The hardest part of being a craft beer aficionado is choosing your next brand. With the number of craft breweries in the US at an all-time high, there are more choices than ever, so how do you know which style will suit your tastes?
This was the problem Charlie Mulligan and Zach Jamison faced -- too many varieties and no way to confidently pick from them. They decided to do something about it.
Their first step was to build an algorithm that could identify the ingredients giving a particular beer its unique flavor and match that beer to others with similar composition and taste. This "Beergorithm," as they called it, could analyze a person's favorite beers and generate new recommendations based on their taste profiles.
The second step was to add a monthly beer delivery service. Subscribers would get a new shipment sent to their home each month, customized to appeal to their preferences. They could discover new brands and styles and never get the same thing twice.
This was the birth of Brewpublik, touted as the world's first curated craft beer delivery service, and it is indeed something unique. People living in one of the serviced cities (currently Charlotte, NC; Raleigh-Durham, NC; Charleston, SC and San Francisco, CA) can create a beer profile and sign up to receive recurrent deliveries from a selection of over 3,000 beers for as low as $20/month.
If that sounds too good to be true...well, it isn't. Take a look at Mulligan's product pitch below for proof.
From Bootstrapping to Booming
Mulligan and Jamison launched the company in late 2014 with help from David Allen, Growth Engineer, and Samantha August, President and COO. They bootstrapped everything and were on their own for six months before striking deals with a few investors, the most notable being with VC firm SierraMaya360 to the tune of $5 million over five years.
This outside funding gave the company the boost it needed to expand out of its original home in Charlotte. The team then completed an accelerator program with San Francisco-based 500 Startups, and Brewpublik has continued to gain momentum ever since.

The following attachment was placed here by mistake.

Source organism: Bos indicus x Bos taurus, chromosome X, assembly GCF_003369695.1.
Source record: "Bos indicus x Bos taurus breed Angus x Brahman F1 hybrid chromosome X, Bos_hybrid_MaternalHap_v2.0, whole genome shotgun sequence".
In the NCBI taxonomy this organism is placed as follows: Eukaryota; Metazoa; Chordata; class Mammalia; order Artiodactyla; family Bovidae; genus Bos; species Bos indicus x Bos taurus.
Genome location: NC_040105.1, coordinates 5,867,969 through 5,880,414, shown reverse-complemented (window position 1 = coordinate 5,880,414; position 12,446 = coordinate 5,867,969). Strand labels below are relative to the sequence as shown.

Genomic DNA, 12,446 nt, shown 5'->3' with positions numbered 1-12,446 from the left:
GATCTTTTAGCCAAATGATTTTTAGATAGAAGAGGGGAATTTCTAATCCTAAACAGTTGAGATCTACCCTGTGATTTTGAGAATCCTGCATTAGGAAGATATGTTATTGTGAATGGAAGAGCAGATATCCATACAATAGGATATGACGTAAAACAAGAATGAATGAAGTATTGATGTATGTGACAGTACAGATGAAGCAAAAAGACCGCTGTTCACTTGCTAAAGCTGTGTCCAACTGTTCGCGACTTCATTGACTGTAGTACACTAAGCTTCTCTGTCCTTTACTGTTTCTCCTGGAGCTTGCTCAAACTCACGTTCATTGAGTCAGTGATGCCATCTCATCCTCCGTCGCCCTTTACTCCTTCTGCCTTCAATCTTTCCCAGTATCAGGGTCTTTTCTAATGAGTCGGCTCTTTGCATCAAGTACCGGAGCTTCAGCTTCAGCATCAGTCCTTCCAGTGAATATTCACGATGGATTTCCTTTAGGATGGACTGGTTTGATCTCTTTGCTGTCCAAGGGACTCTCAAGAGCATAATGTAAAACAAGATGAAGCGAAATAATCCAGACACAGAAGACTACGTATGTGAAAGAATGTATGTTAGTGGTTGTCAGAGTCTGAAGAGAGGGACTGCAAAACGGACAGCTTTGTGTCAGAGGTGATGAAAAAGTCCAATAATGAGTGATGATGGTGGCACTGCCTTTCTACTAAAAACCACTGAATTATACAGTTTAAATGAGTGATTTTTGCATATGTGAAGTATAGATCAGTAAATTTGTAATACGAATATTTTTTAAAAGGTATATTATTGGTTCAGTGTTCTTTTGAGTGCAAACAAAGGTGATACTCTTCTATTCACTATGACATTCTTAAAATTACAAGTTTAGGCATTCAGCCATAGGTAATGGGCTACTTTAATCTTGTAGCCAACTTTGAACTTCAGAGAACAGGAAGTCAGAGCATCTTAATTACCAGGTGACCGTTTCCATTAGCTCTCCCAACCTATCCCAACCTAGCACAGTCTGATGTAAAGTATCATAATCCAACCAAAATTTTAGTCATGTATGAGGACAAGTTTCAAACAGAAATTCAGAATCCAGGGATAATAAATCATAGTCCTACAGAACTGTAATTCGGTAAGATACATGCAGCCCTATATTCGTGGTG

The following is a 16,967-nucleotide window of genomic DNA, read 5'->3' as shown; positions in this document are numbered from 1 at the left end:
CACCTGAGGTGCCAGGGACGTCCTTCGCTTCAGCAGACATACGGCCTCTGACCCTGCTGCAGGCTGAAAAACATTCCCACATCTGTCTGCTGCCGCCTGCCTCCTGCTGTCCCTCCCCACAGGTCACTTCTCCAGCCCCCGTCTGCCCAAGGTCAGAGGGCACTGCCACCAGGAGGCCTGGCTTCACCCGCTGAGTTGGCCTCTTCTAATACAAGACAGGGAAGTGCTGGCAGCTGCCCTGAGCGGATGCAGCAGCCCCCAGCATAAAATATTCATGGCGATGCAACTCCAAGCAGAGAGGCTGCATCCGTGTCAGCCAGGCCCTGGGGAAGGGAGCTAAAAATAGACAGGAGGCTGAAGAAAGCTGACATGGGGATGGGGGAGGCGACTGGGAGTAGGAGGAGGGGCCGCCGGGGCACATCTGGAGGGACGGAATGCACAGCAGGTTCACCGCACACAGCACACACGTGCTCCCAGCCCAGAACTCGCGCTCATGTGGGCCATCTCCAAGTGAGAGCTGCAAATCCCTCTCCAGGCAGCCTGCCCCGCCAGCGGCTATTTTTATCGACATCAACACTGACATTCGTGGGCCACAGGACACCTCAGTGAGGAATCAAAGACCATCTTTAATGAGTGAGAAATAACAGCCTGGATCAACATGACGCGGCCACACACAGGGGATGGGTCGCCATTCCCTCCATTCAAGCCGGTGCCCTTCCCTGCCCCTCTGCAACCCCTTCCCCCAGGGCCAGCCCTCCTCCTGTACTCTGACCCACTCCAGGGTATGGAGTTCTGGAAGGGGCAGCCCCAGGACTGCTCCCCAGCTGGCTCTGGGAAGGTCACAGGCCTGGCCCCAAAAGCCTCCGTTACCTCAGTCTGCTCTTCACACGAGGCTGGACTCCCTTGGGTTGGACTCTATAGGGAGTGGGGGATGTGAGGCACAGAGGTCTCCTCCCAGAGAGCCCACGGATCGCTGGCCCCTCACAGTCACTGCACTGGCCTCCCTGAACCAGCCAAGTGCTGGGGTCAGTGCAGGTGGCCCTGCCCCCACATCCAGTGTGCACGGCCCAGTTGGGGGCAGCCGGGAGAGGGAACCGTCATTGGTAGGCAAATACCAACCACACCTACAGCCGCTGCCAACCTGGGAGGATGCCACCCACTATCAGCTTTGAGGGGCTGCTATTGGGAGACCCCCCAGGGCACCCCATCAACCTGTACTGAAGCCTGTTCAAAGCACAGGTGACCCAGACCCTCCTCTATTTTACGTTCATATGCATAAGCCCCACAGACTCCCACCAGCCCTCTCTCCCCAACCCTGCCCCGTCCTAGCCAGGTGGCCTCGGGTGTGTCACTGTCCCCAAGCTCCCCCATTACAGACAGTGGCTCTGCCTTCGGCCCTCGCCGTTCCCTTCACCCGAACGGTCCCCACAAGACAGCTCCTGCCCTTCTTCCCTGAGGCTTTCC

It now has over 2,000 subscribers across four cities, and the team hopes to service five additional areas by the end of the year. Their goal is to operate in 20 locations across the country and be worth $100 million by the close of 2017. This plan is certainly aggressive, but it's worth noting the craft beer industry has grown 200% in the past decade and is now worth $22 billion.
Brewpublik isn't the only business looking to capture a chunk of this market. Its competitors include Drizly and Saucey, which offer on-demand delivery of beer, wine and liquor; Next Glass, a beer and wine curation service that gives personal recommendations based on your tastes; and the Original Craft Beer Club, which delivers a dozen bottles of craft beer hand-picked by the staff each month.
But if you want a service that will make personalized selections from a wide range of craft beers and deliver them to you, then Brewpublik has everything else beat. The Original Craft Beer Club doesn't cater to your specific tastes, Next Glass doesn't deliver, and neither Drizly nor Saucey curate their selection or carry a wide range of craft beers.
Big Plans for the Future
Brewpublik has tapped into the craft beer market (no pun intended) and proven there is a demand for its particular service, and the team has no intentions of removing their noses from the grindstone.
On top of their plans for geographic expansion, they are working on partnerships with Postmates and Uber to provide on-demand delivery to customers. A mobile app is also in development, which Mulligan describes as, "Tinder for craft beer."
The management team does need to be careful, though. Their huge success in such a short amount of time could give them a false sense of security and lead to blunders if they are not mindful. Rapid growth can be a paradoxical problem for small businesses and has been the unexpected death of many an overeager startup.
But craft beer is a safe market, and Brewpublik should be able to expand nicely if it doesn't overstep its resources and maintains the personalized feeling and service its customers have come to love. This would put it well on track to achieving its loftiest goal: servicing 100% of the craft beer market.
That means a whole lot of beer being delivered to doorsteps across the country, so it's a good thing Americans love it so much.